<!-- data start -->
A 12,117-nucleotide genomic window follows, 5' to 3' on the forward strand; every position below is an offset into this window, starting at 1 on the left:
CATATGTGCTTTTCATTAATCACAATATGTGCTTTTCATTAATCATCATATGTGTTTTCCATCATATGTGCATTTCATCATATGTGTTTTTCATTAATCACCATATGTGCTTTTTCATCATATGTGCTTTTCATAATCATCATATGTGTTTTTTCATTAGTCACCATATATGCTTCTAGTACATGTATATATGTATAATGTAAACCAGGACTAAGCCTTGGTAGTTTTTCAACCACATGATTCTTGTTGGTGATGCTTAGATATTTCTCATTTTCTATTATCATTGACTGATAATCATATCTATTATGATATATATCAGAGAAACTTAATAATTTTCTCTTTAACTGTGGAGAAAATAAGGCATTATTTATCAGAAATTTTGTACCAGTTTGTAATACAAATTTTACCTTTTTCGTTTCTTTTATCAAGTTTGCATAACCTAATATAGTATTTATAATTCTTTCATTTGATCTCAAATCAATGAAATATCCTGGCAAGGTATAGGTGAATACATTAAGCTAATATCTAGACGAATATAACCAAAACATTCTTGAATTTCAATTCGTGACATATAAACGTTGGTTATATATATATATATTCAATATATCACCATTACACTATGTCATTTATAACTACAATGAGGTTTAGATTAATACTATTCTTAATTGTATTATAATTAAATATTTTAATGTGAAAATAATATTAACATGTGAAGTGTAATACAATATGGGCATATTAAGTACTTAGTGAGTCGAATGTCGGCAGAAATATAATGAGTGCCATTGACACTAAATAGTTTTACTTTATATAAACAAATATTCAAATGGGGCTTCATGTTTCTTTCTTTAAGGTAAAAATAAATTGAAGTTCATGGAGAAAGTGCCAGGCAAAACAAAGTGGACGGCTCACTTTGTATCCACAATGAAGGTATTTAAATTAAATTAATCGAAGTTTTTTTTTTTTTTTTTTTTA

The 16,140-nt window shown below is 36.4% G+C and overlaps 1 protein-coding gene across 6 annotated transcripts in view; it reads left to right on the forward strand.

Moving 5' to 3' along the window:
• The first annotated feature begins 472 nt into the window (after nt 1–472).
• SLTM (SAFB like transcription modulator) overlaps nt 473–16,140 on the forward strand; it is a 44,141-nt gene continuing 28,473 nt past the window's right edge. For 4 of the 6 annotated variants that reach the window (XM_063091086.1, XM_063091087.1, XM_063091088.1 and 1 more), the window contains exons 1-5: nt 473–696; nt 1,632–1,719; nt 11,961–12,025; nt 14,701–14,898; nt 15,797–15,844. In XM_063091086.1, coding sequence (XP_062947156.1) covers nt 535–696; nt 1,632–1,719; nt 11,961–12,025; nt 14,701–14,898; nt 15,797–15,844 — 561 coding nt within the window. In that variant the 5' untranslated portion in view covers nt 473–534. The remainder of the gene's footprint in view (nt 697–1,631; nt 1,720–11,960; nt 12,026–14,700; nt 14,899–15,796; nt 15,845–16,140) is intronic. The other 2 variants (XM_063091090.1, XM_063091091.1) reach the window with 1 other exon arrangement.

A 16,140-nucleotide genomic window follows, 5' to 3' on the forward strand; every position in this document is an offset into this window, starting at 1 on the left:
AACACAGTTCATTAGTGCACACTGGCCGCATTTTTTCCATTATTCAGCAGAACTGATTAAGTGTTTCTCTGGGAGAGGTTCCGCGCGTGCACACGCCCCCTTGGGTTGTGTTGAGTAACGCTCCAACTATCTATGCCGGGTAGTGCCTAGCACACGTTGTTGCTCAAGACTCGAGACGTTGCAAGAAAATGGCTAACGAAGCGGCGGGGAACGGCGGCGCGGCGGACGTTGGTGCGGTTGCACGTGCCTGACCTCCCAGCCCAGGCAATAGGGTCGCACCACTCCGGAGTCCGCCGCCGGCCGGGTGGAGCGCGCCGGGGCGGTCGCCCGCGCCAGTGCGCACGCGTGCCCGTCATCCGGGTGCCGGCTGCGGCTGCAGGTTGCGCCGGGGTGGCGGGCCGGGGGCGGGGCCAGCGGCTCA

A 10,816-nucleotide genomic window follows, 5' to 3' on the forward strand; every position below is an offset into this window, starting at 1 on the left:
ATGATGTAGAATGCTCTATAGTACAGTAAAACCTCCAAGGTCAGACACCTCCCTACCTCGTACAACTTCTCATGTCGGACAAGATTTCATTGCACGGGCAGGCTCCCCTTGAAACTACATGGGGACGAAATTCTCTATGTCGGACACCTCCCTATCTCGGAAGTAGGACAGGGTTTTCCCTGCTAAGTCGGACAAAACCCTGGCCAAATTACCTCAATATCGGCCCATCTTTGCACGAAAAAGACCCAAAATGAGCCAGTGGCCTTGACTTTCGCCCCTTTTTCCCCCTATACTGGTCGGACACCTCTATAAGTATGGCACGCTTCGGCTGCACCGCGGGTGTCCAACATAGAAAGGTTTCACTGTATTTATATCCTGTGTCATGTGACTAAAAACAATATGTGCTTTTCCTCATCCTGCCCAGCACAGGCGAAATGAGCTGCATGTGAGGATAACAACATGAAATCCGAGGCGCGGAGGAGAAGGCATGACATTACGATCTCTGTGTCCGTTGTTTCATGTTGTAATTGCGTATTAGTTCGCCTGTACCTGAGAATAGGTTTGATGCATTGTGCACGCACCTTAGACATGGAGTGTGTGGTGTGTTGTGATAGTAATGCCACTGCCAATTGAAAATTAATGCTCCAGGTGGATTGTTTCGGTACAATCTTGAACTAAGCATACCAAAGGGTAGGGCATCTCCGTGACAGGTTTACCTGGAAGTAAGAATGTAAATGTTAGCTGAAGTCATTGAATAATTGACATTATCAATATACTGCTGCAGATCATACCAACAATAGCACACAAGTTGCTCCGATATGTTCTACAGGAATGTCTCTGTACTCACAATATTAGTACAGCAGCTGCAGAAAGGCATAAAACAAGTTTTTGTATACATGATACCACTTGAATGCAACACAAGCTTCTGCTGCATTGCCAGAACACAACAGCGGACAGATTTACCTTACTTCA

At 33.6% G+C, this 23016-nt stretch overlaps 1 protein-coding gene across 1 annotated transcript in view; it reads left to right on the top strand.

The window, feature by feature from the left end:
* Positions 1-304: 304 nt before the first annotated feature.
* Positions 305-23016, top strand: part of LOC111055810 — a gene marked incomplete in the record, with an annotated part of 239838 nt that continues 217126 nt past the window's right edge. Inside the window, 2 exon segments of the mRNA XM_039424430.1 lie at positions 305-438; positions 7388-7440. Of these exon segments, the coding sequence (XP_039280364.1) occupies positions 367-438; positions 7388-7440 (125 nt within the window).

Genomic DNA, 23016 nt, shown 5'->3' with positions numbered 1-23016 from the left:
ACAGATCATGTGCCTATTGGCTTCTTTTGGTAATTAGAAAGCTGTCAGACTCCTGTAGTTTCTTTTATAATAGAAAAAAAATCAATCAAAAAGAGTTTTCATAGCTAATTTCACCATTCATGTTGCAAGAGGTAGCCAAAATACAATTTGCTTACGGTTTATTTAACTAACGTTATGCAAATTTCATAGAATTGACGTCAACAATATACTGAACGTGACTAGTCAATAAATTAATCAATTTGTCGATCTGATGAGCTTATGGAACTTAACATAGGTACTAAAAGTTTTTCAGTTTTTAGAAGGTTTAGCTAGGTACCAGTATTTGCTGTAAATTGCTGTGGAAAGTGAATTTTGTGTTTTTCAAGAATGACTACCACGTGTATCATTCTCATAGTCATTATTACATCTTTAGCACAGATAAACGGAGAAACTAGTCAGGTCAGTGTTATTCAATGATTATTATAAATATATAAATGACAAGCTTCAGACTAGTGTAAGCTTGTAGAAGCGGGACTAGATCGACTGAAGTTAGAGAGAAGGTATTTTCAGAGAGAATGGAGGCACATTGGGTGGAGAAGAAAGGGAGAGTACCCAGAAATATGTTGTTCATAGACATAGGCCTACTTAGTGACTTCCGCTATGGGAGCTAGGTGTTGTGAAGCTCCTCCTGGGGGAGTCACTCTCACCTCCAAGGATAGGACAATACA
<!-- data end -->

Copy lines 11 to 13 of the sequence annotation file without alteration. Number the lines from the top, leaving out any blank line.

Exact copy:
At 33.6% G+C, this 23016-nt stretch overlaps 1 protein-coding gene across 1 annotated transcript in view; it reads left to right on the top strand.

The window, feature by feature from the left end:
* Positions 1-304: 304 nt before the first annotated feature.